Oh, what have we here? Yet another androgynous little doll, scared caretaker and mysterious events that could only be explained by the paranormal. It’s amazing how the same basic concept can be recycled so many times, but I suppose January needs movies. At least, those were my thoughts when I sat down to watch The Boy. Then, as it started, I found myself thinking at least a few times, “huh, I don’t hate this after all!” Those thoughts were surprising in themselves, but what is even more so is that there is actually a great deal about this film to admire. Sure, my eyes might be filtered by a film that is slightly above average January quality, but perhaps the inside of this doll isn’t so hollow after all.
The film centers on Greta (Lauren Cohan), a nanny looking for a new start as she makes a European escape from America. She finds herself under the supervision of the stern Heelshire family (played to icy perfection by Jim Norton and Diana Hardcastle), who after loosing their son Brahms long ago in a fire, have constructed a doll in his image. Greta is to take care of this doll as if it were the child himself and is assigned a specific list of rules as the Heelshires leave for a vacation. Initially, finding the whole sham as ridiculous as it sounds, and sharing in her boredom with Malcolm (Rupert Evans), the family grocery boy, Greta starts to become uneasy. She starts to have strange nightmares as odd phenomena occur throughout the house, creating something of a motherly bond between herself and Brahms.
It is in this psychological bond that the film weaves its most interesting threads. A great deal of the movie is much more deliberately paced than the advertising might lead one to believe, but the slow burn is surprisingly effective. We get to see Greta’s mind gradually turn, a transformation anchored very well by a strong leading performance by Cohan. She’s both sensible and vulnerable, and the script ensures that there’s enough richness to her backstory to make her decently believable. Evans is also solid here, acting as a nice sounding board, whose chemistry with Cohen is fairly believable, even if it is bolstered by the isolated setting.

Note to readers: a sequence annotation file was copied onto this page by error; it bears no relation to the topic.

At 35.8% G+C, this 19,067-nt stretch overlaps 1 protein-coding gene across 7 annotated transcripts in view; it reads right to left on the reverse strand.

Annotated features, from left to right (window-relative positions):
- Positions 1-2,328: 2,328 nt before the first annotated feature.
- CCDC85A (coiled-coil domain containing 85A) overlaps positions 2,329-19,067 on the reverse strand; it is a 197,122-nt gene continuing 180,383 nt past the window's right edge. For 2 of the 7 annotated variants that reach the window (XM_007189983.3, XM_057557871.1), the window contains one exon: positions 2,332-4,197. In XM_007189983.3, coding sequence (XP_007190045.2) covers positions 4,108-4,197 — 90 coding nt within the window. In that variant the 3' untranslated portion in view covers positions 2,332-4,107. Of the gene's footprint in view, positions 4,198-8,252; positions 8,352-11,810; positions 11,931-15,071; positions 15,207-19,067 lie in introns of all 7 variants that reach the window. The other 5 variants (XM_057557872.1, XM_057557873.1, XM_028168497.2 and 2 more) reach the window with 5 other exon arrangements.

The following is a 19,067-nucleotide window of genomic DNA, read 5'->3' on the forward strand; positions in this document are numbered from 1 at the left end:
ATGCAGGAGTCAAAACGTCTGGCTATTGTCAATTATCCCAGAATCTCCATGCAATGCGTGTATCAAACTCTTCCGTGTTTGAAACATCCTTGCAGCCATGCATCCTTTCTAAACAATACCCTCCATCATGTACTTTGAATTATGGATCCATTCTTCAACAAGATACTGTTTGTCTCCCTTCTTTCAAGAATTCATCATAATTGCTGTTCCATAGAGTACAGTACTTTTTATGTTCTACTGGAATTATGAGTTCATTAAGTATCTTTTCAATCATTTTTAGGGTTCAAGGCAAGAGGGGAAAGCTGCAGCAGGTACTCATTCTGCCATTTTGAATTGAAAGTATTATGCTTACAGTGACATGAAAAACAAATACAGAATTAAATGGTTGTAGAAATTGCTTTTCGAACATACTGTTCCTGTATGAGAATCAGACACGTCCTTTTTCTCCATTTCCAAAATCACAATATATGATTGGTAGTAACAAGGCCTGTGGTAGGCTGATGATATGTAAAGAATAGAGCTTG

The film also creates a solid sense of atmosphere as it unfolds. Director William Brent Bell, who was responsible for the awful The Devil Inside, has a solid eye for location driven horror as it turns out. The house is as much of a character as the people in it, its haunting design providing many opportunities for spine tingling moments of paranoia. It’s not a film that indulges in cheap jump scares to build suspense, more relying on Greta’s perception of events that could be entirely normal to fuel the idea that Brahms might be alive. Because the answers aren’t handed out on a silver platter, the film effectively leads it’s audience along it’s twisted little path.
Unfortunately, all of the solid work done by the first two acts is essentially surrendered by the horrendous third act. Greta’s abusive ex-boyfriend James (James Russell) comes into the picture, and he’s just the most cardboard, stock, silly villain you could find in such a film. Once he grunts and slaps around for a while, the film finally reveals its hand, and it’s the cheesiest, most cliched twist that could have been thought of. All of the intriguing psychological questions the film poses fly right out the window, and it depends into the same boring, silly, haunted house chase movie that every other January horror movie falls into. Frankly, it essentially ruins the entire thing.
It’s a major shame that The Boy crash lands so spectacularly in its third act, because the majority of it is on its way to being a surprisingly subversive and enjoyable little horror tale. It’s well acted, and looks great if nothing else, and as a Halloween rental you could certainly do worse. That said, I think if they make an Annabelle vs. The Boy spin off, I’ll pass.